Applicants have recognized and appreciated that such lists and tables are disadvantageous for a variety of reasons. First, users may have difficulty remembering a meaning of a label applied to a sensor and may therefore have difficulty understanding how the data for the sensor unit relates to the environment being monitored. Second, such lists and tables may become large and difficult to review when the environmental monitoring system includes a large number of sensor units, which also may complicate a user's ability to understand how the displayed data relates to the environment being monitored. This may be particularly problematic for lay users who are unfamiliar with environmental monitoring systems but wish to use a system to monitor an environment.

Applicants have recognized and appreciated the advantages of an environmental monitoring system with a user interface that is simple to create and includes a visual representation of the environment. For example, a user interface that includes a visual representation of the environment might also include graphics corresponding to sensor units, which are in the environment, placed in the visual representation at positions corresponding to the locations of the sensor units in the environment. Such an interface can display an association between real-world locations and information collected by the environmental monitoring system, which can aid a user identifying a source of the information collected regarding one or more conditions of an environment.

Described herein are techniques for creating a user interface by which a user can view information regarding an environment, which may be any information detected by sensor units of an environmental monitoring system or derived from information detected by sensor units. In some embodiments, an environmental monitoring system comprises one or more sensor units disposed in an environment and one or more servers. The environment in which the sensors are disposed may be managed by an operator. The servers may receive from the operator a visual representation of the environment, which could be a photograph or illustration of the environment, and may also receive information identifying a location of one or more sensor units in the environment. The servers may identify a position in the visual representation corresponding to the location and configure a user interface to present information regarding the environment based at least in part on the positions. The user interface can be configured to display the visual representation and display information related to the first sensor unit so as to indicate a relationship between the information and the position corresponding to the location of the first sensor unit. In some embodiments, information identifying a location of one or more sensor units may be determined through a process that is partially or totally automated by the environmental monitoring system. In other embodiments, information identifying a location of one or more sensor units may be provided manually by an operator.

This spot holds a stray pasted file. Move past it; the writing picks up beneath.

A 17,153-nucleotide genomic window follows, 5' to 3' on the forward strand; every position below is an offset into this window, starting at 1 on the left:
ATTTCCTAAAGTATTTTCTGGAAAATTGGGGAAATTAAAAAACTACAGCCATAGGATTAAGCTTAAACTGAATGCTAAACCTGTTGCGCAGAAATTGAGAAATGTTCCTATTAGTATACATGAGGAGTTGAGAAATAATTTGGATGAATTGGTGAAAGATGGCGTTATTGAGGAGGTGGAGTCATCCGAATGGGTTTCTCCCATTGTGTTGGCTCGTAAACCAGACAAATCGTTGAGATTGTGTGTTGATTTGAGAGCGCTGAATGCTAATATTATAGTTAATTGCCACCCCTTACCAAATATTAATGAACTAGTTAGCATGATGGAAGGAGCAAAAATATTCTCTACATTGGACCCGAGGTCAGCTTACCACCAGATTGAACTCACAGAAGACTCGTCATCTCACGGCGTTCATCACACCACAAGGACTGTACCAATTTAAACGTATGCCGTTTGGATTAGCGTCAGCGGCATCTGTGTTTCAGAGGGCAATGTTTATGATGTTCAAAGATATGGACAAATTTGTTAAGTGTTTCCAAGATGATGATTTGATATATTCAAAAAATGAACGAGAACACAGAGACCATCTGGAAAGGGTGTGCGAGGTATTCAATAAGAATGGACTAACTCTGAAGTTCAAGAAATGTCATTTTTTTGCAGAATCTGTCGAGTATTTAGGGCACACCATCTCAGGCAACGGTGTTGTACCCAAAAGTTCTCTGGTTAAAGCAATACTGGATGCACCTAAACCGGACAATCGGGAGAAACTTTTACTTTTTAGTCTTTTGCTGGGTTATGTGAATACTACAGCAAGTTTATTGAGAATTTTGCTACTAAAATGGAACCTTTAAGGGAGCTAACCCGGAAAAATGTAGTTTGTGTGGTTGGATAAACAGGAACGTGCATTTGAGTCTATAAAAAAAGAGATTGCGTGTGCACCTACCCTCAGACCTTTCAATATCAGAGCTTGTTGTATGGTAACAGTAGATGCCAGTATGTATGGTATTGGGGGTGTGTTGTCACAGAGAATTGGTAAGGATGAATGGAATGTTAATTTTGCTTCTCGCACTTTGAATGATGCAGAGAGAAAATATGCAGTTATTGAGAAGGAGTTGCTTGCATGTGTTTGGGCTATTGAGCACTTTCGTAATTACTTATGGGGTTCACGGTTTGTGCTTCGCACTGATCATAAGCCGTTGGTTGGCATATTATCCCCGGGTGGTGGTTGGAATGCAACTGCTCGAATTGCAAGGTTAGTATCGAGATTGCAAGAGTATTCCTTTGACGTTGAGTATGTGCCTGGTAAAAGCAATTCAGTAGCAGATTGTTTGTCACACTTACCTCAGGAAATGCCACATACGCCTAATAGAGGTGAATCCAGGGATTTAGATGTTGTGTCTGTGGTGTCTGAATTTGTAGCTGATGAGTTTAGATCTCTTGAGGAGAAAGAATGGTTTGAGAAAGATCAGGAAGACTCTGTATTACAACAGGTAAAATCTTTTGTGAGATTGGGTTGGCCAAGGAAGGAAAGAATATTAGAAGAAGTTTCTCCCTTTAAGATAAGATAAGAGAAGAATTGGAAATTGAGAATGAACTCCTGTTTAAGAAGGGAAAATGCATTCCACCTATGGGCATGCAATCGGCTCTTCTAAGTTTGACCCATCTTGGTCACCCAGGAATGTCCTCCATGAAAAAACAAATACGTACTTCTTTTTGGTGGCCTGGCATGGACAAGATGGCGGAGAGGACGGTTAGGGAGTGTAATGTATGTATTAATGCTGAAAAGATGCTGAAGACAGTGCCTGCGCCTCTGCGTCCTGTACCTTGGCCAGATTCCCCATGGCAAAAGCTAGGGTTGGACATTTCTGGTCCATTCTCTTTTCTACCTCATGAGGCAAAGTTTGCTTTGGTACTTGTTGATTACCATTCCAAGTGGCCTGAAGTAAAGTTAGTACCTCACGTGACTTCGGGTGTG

The techniques described herein may be implemented in any suitable manner. Described below are exemplary implementations of these techniques, though these examples are merely illustrative of the various ways in which embodiments may operate. It should be appreciated that embodiments are not limited to operating in accordance with these examples.